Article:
Thursday, March 3, 2011

Easy silk screen Tutorial

This is the newest piece that has been added to the CherScapes Wearable Art Collection. Tilted Kayla, this long vest is made from a wonderful blended fabric of tencel and silk. It has a coordinated silk chiffon scarf. The more concentrated areas of color were made by using a 6" x 6" ceramic tile as a base for monoprints. The outlined circles were screen printed using EZScreen print emulsion paper.







In the picture above I have set out my paints and the ceramic tile (lower right) has been painted using a 2" foam brush. There is a separate brush for every color.



    

     

This is the tile close up with a very basic painting technique. I really had to push myself to paint sloppy. I generally love clean hard edges. But I wanted this step to be loose.


Over it goes onto the fabric. When you are working with a relatively large and hard substrate, your work surface must have some give to it. You need to press the tile down with a kind of rocking motion, but being careful not to actually move it across the fabric.


All printed. The tile is on the right.


Okay. This is what you get if you order a starter kit from EZScreen Print. You can obviously put it together yourself. But I bought the kit to save on aggravation. The kit includes a masonite board that has black felt glued to one side, a piece of plexiglass cut to the same size of the masonite and 4-8 clips, 
depending on the overall size of the masonite.



The first step is to prepare your artwork. I drew out the circles with Adobe Illustrator on my computer because I wanted really clean sharp lines, to contrast with the monoprint circles.You can draw free hand too if you like. If you decide to draw freehand, you will need to use a black marker for your finished drawing.The whole process works best if your drawing is then printed on transparency film. This can be easily done on your home, inkjet printer. I printed directly from the computer onto the transparency. If I had drawn freehand, I would have had to either scan my drawing in, or take a digital photo of it and then put it on my computer. In the picture above the circles on the lower right are on the transparency.There is a right and wrong side to the transparency, so be careful. You want to print on the dull side.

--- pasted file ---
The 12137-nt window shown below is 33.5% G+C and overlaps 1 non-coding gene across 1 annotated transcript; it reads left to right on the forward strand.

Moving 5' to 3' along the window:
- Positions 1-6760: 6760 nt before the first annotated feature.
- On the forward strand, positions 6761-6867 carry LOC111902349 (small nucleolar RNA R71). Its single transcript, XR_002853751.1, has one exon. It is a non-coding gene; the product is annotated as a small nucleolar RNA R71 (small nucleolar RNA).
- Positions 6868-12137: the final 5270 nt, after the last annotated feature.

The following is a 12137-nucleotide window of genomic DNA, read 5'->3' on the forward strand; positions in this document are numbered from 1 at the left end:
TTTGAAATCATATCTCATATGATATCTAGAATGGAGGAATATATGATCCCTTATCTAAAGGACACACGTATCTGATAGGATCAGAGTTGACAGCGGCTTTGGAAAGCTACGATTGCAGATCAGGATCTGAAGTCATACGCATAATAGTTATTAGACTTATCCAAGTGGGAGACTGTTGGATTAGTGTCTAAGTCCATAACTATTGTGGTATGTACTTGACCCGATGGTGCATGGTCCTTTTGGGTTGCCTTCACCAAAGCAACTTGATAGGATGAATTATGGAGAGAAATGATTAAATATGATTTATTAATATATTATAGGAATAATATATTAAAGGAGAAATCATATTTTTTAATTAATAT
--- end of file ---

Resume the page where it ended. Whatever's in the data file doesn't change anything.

The film with the emulsion on it is stored in black plastic so it doesn't inadvertently get exposed to light.
You also need to do the next few stages in a very, dimly lite room, again so you don't expose the film prematurely. But consequently, I don't have pictures of these steps because I was working in the dark!

I use an inexpensive grow light to expose the film. I have had great success using only one fluorescent tube. Also very inexpensive, and it lasts a very long time! You can use the sun too. How cool is that! Pictured below is my grow light with the finished screens.To get to this stage I placed one emulsion sheet on the black, felt side of the masonite, with the emulsion side up. I then placed the transparency onto the film with the blackest side facing down. The plexiglass then goes on top of the transparency. The last step is to put the clips on, making sure to flip the handle part of the clips back over the clip itself, otherwise the handle would get exposed on my film as well as my drawing. I positioned the kit under the grow light with the plexiglass facing towards the light. I left  it there for about 25 - 30 minutes. I always use a timer.


Then I take the kit apart and place the emulsion sheet in a wash basin or  down flat on the bottom of my sink. I gently sprayed water on it and watched my image appear. You should hold it up to the light to make sure the emulsion has fully disolved. In my case only the outline of the circle itself is the image, so that is the only part that disolved. Let it dry and harden on paper towels. It stays quite wet and gooy for a long time. So I always plan on waiting 24 hours before using it.
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The picture above is hard to make out, but essentially the white shape is actually a plastic frame that I taped the finished film to. You can buy these from the EZPhoto people. For a very long time I tried every kind of tape I could think of that would stick to the emulsion side even after it is wet. I finally had to give up. I decided to use painters tape to hold it temporarily. But low and behold it stayed taped through the entire screening process, even after it had been washed and dried!


Above I just pulled some paint across the screen with this cute little squeegee that comes with the kit.


Here's my screened circle.The hardest part of making this fabric and garment was measuring out all the places I wanted the monoprint to go!


That's it. I'm off to bed.













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